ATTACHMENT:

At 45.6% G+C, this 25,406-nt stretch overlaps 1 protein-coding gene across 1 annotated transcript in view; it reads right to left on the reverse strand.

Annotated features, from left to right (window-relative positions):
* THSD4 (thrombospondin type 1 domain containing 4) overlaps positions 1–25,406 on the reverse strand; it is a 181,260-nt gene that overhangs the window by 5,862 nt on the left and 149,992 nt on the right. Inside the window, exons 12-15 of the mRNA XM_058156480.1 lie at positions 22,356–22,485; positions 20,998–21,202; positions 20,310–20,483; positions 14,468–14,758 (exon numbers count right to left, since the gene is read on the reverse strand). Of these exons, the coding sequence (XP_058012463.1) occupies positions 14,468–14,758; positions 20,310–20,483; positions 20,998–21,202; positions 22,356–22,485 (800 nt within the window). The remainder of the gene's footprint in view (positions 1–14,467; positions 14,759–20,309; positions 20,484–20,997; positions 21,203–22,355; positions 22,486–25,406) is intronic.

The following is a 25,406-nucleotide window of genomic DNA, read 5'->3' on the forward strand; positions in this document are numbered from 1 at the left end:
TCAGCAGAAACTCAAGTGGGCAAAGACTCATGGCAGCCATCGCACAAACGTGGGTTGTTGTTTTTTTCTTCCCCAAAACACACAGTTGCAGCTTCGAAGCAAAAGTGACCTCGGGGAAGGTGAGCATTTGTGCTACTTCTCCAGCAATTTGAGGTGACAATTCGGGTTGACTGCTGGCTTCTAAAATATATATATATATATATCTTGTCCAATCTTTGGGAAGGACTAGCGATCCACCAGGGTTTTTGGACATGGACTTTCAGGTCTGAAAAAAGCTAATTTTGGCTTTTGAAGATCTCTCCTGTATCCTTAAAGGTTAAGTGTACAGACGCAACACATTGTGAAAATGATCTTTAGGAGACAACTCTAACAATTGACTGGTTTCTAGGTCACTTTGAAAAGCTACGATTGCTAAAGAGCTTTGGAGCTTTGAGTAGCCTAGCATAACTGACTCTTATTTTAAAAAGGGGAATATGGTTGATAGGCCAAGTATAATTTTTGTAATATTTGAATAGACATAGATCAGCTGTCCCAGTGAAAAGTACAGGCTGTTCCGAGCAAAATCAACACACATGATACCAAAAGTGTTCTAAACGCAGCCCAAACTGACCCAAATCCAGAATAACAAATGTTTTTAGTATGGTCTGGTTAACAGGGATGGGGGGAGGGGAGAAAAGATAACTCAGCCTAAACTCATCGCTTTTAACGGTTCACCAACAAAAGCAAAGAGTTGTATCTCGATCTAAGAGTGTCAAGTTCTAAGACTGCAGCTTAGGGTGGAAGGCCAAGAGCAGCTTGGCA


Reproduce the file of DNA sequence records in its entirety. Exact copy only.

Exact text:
At 45.6% G+C, this 25,406-nt stretch overlaps 1 protein-coding gene across 1 annotated transcript in view; it reads right to left on the reverse strand.

Annotated features, from left to right (window-relative positions):
* THSD4 (thrombospondin type 1 domain containing 4) overlaps positions 1–25,406 on the reverse strand; it is a 181,260-nt gene that overhangs the window by 5,862 nt on the left and 149,992 nt on the right. Inside the window, exons 12-15 of the mRNA XM_058156480.1 lie at positions 22,356–22,485; positions 20,998–21,202; positions 20,310–20,483; positions 14,468–14,758 (exon numbers count right to left, since the gene is read on the reverse strand). Of these exons, the coding sequence (XP_058012463.1) occupies positions 14,468–14,758; positions 20,310–20,483; positions 20,998–21,202; positions 22,356–22,485 (800 nt within the window). The remainder of the gene's footprint in view (positions 1–14,467; positions 14,759–20,309; positions 20,484–20,997; positions 21,203–22,355; positions 22,486–25,406) is intronic.

The following is a 25,406-nucleotide window of genomic DNA, read 5'->3' on the forward strand; positions in this document are numbered from 1 at the left end:
TCAGCAGAAACTCAAGTGGGCAAAGACTCATGGCAGCCATCGCACAAACGTGGGTTGTTGTTTTTTTCTTCCCCAAAACACACAGTTGCAGCTTCGAAGCAAAAGTGACCTCGGGGAAGGTGAGCATTTGTGCTACTTCTCCAGCAATTTGAGGTGACAATTCGGGTTGACTGCTGGCTTCTAAAATATATATATATATATATCTTGTCCAATCTTTGGGAAGGACTAGCGATCCACCAGGGTTTTTGGACATGGACTTTCAGGTCTGAAAAAAGCTAATTTTGGCTTTTGAAGATCTCTCCTGTATCCTTAAAGGTTAAGTGTACAGACGCAACACATTGTGAAAATGATCTTTAGGAGACAACTCTAACAATTGACTGGTTTCTAGGTCACTTTGAAAAGCTACGATTGCTAAAGAGCTTTGGAGCTTTGAGTAGCCTAGCATAACTGACTCTTATTTTAAAAAGGGGAATATGGTTGATAGGCCAAGTATAATTTTTGTAATATTTGAATAGACATAGATCAGCTGTCCCAGTGAAAAGTACAGGCTGTTCCGAGCAAAATCAACACACATGATACCAAAAGTGTTCTAAACGCAGCCCAAACTGACCCAAATCCAGAATAACAAATGTTTTTAGTATGGTCTGGTTAACAGGGATGGGGGGAGGGGAGAAAAGATAACTCAGCCTAAACTCATCGCTTTTAACGGTTCACCAACAAAAGCAAAGAGTTGTATCTCGATCTAAGAGTGTCAAGTTCTAAGACTGCAGCTTAGGGTGGAAGGCCAAGAGCAGCTTGGCA